|Azita Javdanfar, PA-C||Keck School of Medicine, University of Southern California, Los Angeles, CA|
|Christopher Celentano, MD||Keck School of Medicine, University of Southern California, Los Angeles, CA|
A 59-year-old female with a history of diabetes mellitus presented to the emergency department complaining of three weeks of an enlarging pulsating mass to her left buttock. The patient denied any associated trauma, leg pain, back pain or previous episodes. Physical exam was remarkable for a bounding non-tender pulsatile mass over the lateral left buttock. Skin examination over this area was unremarkable. There were no sensory and motor deficits, and pulses were 2+ distally. A bedside ultrasound of the affected area revealed a pulsatile aneurismal vessel measuring 6cm. Computed tomography (CT) abdomen/pelvis with intravenous contrast confirmed a 7.8 × 4.1 cm aneurysm arising from the left internal iliac artery suggestive of a persistent sciatic artery. A persistent right sciatic artery was also identified on CT of the lower extremities, although there was no evidence of aneurysm noted in that extremity (Figure 1 and and2).2). The vascular surgical service was consulted, and the patient underwent left sciatic aneurysm repair with a polytetrafluoroethylene interposition graft. The patient was discharged from the hospital on post-operative day three without any complications.
Persistent sciatic artery is a rare congenital vascular anomaly estimated to occur in 0.03–0.06% of the population. During embryogenesis, the sciatic artery runs along the sciatic nerve and comprises the major blood supply to the respective lower extremities. As the femoral artery is formed, the bilateral sciatic arteries start to regress. This process continues until the femoral artery completely takes over as the major lower limb blood supply, leaving only remnants of the sciatic artery.1,2 A persistent sciatic artery may occur when there is either a failure of involution of the sciatic artery or failure of the proper development of the femoral artery during normal development. Most cases of persistent sciatic artery are clinically silent and detected only after a vascular complication. Aneurysms develop in approximately a quarter of cases, likely due to the vessel’s anatomic predisposition to minor trauma with sitting. Other complications include thrombosis, embolism and rupture of the artery resulting in ischemia and pain of the lower extremity.2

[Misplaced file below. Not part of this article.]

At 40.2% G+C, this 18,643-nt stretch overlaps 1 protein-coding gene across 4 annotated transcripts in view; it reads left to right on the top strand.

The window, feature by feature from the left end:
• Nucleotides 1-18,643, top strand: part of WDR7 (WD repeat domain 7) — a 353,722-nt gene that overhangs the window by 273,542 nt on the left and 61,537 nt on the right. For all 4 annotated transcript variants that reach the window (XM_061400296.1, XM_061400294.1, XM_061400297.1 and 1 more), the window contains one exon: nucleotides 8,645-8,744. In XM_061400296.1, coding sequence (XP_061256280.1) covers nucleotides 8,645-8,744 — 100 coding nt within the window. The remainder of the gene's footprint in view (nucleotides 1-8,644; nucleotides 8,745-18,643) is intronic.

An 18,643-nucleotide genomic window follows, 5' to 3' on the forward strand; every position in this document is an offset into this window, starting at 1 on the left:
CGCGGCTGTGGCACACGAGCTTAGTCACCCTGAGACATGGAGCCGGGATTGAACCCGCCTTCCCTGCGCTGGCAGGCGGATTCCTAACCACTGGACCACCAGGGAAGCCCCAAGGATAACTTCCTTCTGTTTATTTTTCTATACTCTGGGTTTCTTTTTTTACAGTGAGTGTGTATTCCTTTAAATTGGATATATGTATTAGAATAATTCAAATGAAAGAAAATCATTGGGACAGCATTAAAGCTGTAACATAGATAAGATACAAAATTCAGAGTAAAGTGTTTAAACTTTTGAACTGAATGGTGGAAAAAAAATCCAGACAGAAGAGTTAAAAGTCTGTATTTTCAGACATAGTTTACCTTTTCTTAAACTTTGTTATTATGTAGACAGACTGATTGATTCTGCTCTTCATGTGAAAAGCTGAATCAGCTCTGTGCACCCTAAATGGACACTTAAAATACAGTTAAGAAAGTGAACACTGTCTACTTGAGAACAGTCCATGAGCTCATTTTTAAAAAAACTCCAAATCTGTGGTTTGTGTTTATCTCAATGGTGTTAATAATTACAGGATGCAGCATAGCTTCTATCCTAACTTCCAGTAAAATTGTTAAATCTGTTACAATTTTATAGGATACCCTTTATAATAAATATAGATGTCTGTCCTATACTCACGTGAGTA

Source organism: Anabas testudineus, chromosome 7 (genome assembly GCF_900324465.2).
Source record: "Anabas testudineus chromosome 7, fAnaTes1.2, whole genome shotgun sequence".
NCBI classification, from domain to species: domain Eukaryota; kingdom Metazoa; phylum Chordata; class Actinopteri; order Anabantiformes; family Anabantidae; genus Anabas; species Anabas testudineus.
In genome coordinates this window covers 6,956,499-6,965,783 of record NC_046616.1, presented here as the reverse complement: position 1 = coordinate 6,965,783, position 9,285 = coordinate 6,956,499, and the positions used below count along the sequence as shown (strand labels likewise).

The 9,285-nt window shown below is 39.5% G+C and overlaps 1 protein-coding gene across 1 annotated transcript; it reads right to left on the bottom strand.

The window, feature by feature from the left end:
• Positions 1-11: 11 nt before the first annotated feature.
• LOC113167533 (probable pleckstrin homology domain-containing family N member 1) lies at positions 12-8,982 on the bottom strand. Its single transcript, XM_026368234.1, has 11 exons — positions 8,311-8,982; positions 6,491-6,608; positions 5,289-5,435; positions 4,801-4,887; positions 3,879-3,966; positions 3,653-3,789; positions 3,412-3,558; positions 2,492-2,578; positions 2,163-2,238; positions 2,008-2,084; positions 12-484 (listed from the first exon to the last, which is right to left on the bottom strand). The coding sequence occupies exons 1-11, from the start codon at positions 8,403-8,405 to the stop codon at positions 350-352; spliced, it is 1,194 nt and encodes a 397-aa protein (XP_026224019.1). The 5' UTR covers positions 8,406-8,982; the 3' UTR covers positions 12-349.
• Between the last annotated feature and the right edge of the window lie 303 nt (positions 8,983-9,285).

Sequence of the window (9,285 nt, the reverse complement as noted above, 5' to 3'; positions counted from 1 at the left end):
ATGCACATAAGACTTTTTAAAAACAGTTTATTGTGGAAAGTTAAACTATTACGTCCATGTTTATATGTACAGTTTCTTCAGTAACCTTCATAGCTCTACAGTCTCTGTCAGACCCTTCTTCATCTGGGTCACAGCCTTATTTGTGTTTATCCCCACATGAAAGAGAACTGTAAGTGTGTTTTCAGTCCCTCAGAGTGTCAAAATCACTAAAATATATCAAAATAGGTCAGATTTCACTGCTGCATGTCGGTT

Ultrasonagraphy and CT are the preferred diagnostic modalities for identifying a suspected sciatic artery aneurysm. CT angiography is useful to delineate the proximal and distal anatomy of the vessel and assist in preoperative planning. A vascular surgeon should be consulted in all cases. Treatment options include surgical exclusion or excision of the aneurysm, endovascular stenting, and endovascular coiling.3
Supervising Section Editor: Eric Snoey, MD
Submission history: Submitted November 4, 2009; Revisions Received: March 22, 2010; Accepted May 10, 2010
Full text available through open access at http://escholarship.org/uc/uciem_westjem
Address for Correspondence: Azita Javdanfar, PA-C, Department of Emergency Medicine, LAC+USC Medical Center, 1200 N State St., Los Angeles, CA 90033
Conflicts of Interest: By the WestJEM article submission agreement, all authors are required to disclose all affiliations, funding sources, and financial or management relationships that could be perceived as potential sources of bias. The authors disclosed none.
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2. Brasileiro JL, Chen J, Santos MA. Persistent sciatic artery aneurysm: case report. J Vasc Bras.2008;7 (1):62–5.
3. Aziz ME, Yusof NRN, Abdullah MS, et al. Bilateral persistent sciatic arteries with unilateral complicating aneurysm. Singapore Med J. 2005;46(8):426–8. [PubMed]